Before Leading Your Congregation in a Discussion of “Race” and “Racism,” You May Want to Check a Few Things

The past couple of months have afforded the United States ample opportunity to discuss “race” and “racism.” Most of the opportunities surfaced in response to significant and problematic events in the country’s life. Cheerios found itself harangued and harassed by viewers who objected to an adorable commercial featuring an “interracial” couple. Czarina of Southern cuisine, Paula Dean, touched off a firestorm with racially derogatory comments. And most recently, the Zimmerman verdict has elicited a range of emotional responses from people on every “side” of the issue. Even from the distance of the Cayman Islands, it feels as if we’ve been swimming in a vortex of racial confusion, despair, hostility, protest, grief, and anger.

Not surprisingly some people have turned from their initial reaction to now ask tactical questions: What next? What solution? How…?

That’s an appropriate, if daunting, turn. There are no easy solutions. Even the President, in his excellent personal reflections on the Martin-Zimmerman situation, struggled to put forth decisive next steps. He’ll have the brightest people in the world at his disposal. Yet, he’ll have little more wisdom than you and me. That’s why I think President Obama was absolutely correct to offer a friendly word of caution when it comes to forums on “race.”

And then, finally, I think it’s going to be important for all of us to do some soul-searching.  There has been talk about should we convene a conversation on race.  I haven’t seen that be particularly productive when politicians try to organize conversations.  They end up being stilted and politicized, and folks are locked into the positions they already have.  On the other hand, in families and churches and workplaces, there’s the possibility that people are a little bit more honest, and at least you ask yourself your own questions about, am I wringing as much bias out of myself as I can?  Am I judging people as much as I can, based on not the color of their skin, but the content of their character?  That would, I think, be an appropriate exercise in the wake of this tragedy. (Full text and video)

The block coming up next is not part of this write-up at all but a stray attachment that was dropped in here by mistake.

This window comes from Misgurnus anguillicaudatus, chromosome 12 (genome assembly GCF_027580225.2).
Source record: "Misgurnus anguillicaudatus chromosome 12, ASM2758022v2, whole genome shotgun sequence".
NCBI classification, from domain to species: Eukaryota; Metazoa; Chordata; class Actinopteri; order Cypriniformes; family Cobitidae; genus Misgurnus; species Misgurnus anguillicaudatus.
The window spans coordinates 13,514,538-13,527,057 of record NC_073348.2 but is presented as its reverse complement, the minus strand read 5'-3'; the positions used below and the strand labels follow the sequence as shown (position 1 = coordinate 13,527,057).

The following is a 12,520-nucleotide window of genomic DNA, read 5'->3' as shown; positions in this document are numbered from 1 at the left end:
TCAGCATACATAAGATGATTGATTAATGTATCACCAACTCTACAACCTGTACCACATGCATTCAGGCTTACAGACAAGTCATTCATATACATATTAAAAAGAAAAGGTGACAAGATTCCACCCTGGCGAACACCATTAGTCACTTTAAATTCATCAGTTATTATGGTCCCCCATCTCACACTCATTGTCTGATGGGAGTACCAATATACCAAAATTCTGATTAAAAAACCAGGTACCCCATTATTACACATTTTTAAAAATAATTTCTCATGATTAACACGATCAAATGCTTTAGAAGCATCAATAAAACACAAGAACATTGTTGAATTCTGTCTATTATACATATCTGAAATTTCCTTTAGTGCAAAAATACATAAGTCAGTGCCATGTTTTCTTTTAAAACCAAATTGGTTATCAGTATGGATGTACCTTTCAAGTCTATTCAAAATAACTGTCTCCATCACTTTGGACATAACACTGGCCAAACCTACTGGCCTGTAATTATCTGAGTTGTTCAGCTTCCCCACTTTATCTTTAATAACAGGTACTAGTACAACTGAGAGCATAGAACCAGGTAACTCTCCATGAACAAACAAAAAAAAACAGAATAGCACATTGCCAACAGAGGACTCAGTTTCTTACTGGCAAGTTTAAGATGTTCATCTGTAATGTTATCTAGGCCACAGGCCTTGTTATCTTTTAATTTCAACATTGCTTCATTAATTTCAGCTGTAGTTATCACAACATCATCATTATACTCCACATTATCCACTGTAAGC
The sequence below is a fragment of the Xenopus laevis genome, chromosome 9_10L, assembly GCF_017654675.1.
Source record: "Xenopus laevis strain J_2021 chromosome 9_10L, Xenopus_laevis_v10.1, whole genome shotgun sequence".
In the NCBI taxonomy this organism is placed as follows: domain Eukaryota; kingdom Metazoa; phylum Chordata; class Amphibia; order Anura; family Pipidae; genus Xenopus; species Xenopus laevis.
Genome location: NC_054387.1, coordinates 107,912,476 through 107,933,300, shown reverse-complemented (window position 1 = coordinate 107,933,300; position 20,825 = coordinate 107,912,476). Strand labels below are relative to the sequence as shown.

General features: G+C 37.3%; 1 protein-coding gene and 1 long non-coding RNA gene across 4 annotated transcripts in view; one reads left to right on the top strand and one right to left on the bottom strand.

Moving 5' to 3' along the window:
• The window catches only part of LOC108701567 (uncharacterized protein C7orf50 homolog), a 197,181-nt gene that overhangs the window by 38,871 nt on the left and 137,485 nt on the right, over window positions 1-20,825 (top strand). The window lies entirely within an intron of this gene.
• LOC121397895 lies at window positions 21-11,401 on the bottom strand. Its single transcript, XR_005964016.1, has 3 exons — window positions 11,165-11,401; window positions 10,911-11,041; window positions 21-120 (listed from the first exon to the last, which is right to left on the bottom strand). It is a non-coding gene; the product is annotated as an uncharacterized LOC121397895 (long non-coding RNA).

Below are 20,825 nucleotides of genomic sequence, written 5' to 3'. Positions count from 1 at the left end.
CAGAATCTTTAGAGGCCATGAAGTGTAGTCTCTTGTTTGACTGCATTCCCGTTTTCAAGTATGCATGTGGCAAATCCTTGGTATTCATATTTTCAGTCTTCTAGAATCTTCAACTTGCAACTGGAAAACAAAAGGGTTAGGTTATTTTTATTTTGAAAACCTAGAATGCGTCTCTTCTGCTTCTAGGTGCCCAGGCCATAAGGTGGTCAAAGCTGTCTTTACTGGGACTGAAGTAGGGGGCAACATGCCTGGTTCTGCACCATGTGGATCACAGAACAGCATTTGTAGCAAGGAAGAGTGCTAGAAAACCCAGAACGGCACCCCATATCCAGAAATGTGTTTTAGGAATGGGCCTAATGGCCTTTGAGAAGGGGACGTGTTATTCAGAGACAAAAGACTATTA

I think the President nailed so many things in his off-the-cuff and sober reflections. I agree with President Obama about the potentially “stilted and politicized” nature of many discussions that further lock people “into the positions they already have.” So many conversations simply reify our prejudice. I’m convinced that we can do little more than retrench ourselves if we have these conversations assuming “race” is a meaningful or at least natural social construct. In other words, we’re stilted and make so little progress because the very idea of “race” keeps us locked into scripts of division, hurts, mistrust, suspicion, power, privilege, and alienation. If we keep doing the same things we’ve always done, we’ll keep getting the same results. We’re insane if we think otherwise.

That’s why I’m concerned about the President’s recommendation that this conversation be delegated to the local church. I realize that many will think that a good recommendation. After all, the church has the gospel. Where else will we see reconciliation worked out?

Where else, indeed?